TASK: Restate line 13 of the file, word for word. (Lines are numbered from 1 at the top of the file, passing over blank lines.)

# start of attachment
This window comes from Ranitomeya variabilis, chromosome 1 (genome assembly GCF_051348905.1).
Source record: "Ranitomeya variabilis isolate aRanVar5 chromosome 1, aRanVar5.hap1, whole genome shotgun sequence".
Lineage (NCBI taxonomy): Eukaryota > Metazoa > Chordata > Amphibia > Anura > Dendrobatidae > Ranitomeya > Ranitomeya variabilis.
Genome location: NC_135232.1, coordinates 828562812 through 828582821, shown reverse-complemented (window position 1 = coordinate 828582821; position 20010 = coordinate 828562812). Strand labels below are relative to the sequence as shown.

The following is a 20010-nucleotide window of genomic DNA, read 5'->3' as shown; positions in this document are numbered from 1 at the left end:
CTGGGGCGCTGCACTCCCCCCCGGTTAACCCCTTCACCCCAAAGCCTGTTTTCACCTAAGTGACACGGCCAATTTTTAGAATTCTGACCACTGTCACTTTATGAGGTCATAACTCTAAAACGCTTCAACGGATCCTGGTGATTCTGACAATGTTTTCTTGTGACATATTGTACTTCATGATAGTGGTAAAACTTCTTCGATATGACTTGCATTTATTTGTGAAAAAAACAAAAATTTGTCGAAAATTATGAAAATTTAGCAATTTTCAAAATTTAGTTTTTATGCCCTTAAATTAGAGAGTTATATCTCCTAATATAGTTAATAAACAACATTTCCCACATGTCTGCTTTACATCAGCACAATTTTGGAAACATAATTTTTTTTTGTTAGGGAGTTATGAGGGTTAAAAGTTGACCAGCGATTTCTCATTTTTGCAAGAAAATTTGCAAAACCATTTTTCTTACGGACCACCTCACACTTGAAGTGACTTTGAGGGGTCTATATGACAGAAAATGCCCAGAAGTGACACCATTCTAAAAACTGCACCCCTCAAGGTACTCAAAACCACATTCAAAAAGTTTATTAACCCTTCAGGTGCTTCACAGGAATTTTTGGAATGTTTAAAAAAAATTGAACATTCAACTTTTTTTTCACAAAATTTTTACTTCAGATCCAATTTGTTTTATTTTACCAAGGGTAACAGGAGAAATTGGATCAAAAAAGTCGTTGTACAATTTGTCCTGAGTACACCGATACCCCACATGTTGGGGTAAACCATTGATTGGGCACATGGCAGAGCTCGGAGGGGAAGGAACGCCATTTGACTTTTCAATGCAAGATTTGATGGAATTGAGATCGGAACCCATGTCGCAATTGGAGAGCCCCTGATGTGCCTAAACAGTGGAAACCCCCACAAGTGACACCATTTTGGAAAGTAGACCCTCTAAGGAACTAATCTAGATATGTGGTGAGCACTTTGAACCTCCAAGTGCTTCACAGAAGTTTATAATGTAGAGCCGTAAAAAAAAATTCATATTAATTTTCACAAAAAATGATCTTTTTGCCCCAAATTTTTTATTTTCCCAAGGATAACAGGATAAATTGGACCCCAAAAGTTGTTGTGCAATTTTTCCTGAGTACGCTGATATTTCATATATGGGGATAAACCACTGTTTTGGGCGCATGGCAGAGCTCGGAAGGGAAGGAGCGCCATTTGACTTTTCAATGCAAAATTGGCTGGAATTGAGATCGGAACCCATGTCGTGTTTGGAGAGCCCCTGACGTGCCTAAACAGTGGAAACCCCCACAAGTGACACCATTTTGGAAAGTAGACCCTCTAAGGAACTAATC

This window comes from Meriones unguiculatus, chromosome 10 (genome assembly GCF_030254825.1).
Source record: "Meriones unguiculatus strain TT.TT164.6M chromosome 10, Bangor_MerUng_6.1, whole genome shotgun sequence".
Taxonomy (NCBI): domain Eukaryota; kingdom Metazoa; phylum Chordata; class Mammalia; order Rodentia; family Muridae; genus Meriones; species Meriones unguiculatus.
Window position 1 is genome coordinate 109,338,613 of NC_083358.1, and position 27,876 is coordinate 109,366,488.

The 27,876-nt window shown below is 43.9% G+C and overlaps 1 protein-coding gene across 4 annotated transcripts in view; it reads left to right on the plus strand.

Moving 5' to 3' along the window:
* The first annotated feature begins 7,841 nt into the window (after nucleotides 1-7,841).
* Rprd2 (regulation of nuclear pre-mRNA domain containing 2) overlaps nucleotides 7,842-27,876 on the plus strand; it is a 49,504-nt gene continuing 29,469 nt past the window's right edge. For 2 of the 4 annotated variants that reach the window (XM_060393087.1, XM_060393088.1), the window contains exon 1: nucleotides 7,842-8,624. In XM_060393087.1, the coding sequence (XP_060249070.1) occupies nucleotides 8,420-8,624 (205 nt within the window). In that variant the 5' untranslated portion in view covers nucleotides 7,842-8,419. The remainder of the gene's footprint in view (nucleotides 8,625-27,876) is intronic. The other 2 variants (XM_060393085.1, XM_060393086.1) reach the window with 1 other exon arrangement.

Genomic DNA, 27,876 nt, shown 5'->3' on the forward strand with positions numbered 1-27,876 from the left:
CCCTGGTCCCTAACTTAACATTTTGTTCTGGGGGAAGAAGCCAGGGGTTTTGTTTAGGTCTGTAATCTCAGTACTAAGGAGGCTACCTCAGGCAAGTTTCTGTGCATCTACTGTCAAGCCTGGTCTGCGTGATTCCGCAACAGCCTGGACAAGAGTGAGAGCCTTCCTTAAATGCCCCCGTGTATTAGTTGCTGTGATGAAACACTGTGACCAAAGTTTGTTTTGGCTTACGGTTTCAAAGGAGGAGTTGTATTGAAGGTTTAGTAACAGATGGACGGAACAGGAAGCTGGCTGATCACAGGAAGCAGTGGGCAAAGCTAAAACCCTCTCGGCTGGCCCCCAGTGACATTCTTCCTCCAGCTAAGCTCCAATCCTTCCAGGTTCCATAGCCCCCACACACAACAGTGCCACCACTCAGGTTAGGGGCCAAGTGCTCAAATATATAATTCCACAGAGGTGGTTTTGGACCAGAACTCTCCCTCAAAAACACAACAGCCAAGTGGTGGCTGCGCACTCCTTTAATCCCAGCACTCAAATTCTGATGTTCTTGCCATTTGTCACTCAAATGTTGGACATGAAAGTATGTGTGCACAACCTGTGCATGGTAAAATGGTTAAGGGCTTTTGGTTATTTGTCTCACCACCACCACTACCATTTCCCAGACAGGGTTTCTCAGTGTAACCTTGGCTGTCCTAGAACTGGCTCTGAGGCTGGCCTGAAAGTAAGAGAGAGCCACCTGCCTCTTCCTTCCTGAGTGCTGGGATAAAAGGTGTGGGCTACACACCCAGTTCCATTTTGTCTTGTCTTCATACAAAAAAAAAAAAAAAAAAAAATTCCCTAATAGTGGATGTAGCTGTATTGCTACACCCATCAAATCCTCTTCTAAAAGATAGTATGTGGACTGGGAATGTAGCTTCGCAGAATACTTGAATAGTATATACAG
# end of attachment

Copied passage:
* The first annotated feature begins 7,841 nt into the window (after nucleotides 1-7,841).